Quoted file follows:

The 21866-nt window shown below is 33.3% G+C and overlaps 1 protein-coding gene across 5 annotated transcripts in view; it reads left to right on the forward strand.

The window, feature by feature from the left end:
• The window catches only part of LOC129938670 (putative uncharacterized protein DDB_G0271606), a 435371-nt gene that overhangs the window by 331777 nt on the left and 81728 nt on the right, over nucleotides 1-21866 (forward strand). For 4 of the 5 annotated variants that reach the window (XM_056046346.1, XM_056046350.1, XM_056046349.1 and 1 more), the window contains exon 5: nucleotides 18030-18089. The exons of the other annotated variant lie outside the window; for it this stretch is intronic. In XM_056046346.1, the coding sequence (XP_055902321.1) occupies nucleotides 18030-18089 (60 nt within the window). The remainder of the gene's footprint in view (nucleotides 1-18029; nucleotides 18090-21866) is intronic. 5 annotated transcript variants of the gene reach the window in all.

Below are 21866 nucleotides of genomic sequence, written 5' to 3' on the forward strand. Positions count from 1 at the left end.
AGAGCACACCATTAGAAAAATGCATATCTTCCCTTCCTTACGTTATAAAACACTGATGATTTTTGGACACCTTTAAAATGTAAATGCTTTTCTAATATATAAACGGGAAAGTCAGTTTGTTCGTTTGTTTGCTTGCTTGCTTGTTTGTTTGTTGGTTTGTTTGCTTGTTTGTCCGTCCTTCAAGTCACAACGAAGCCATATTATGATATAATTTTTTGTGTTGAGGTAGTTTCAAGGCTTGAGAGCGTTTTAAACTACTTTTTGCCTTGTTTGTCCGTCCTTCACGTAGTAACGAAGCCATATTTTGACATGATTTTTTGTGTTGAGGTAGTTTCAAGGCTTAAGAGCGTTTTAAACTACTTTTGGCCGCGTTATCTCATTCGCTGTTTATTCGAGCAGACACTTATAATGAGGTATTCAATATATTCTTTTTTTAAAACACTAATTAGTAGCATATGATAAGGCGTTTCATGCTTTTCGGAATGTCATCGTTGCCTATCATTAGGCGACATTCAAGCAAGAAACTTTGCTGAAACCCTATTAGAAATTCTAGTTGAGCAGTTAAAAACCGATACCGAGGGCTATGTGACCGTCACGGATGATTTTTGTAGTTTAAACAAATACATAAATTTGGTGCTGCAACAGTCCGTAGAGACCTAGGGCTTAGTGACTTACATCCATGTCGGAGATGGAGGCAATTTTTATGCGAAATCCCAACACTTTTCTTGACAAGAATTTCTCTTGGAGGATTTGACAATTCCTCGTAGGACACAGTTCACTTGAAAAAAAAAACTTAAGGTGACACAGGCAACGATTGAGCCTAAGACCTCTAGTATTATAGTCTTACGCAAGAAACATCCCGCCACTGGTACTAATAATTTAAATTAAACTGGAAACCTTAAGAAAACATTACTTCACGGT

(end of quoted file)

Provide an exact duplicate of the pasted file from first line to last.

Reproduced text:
The 21866-nt window shown below is 33.3% G+C and overlaps 1 protein-coding gene across 5 annotated transcripts in view; it reads left to right on the forward strand.

The window, feature by feature from the left end:
• The window catches only part of LOC129938670 (putative uncharacterized protein DDB_G0271606), a 435371-nt gene that overhangs the window by 331777 nt on the left and 81728 nt on the right, over nucleotides 1-21866 (forward strand). For 4 of the 5 annotated variants that reach the window (XM_056046346.1, XM_056046350.1, XM_056046349.1 and 1 more), the window contains exon 5: nucleotides 18030-18089. The exons of the other annotated variant lie outside the window; for it this stretch is intronic. In XM_056046346.1, the coding sequence (XP_055902321.1) occupies nucleotides 18030-18089 (60 nt within the window). The remainder of the gene's footprint in view (nucleotides 1-18029; nucleotides 18090-21866) is intronic. 5 annotated transcript variants of the gene reach the window in all.

Below are 21866 nucleotides of genomic sequence, written 5' to 3' on the forward strand. Positions count from 1 at the left end.
AGAGCACACCATTAGAAAAATGCATATCTTCCCTTCCTTACGTTATAAAACACTGATGATTTTTGGACACCTTTAAAATGTAAATGCTTTTCTAATATATAAACGGGAAAGTCAGTTTGTTCGTTTGTTTGCTTGCTTGCTTGTTTGTTTGTTGGTTTGTTTGCTTGTTTGTCCGTCCTTCAAGTCACAACGAAGCCATATTATGATATAATTTTTTGTGTTGAGGTAGTTTCAAGGCTTGAGAGCGTTTTAAACTACTTTTTGCCTTGTTTGTCCGTCCTTCACGTAGTAACGAAGCCATATTTTGACATGATTTTTTGTGTTGAGGTAGTTTCAAGGCTTAAGAGCGTTTTAAACTACTTTTGGCCGCGTTATCTCATTCGCTGTTTATTCGAGCAGACACTTATAATGAGGTATTCAATATATTCTTTTTTTAAAACACTAATTAGTAGCATATGATAAGGCGTTTCATGCTTTTCGGAATGTCATCGTTGCCTATCATTAGGCGACATTCAAGCAAGAAACTTTGCTGAAACCCTATTAGAAATTCTAGTTGAGCAGTTAAAAACCGATACCGAGGGCTATGTGACCGTCACGGATGATTTTTGTAGTTTAAACAAATACATAAATTTGGTGCTGCAACAGTCCGTAGAGACCTAGGGCTTAGTGACTTACATCCATGTCGGAGATGGAGGCAATTTTTATGCGAAATCCCAACACTTTTCTTGACAAGAATTTCTCTTGGAGGATTTGACAATTCCTCGTAGGACACAGTTCACTTGAAAAAAAAAACTTAAGGTGACACAGGCAACGATTGAGCCTAAGACCTCTAGTATTATAGTCTTACGCAAGAAACATCCCGCCACTGGTACTAATAATTTAAATTAAACTGGAAACCTTAAGAAAACATTACTTCACGGT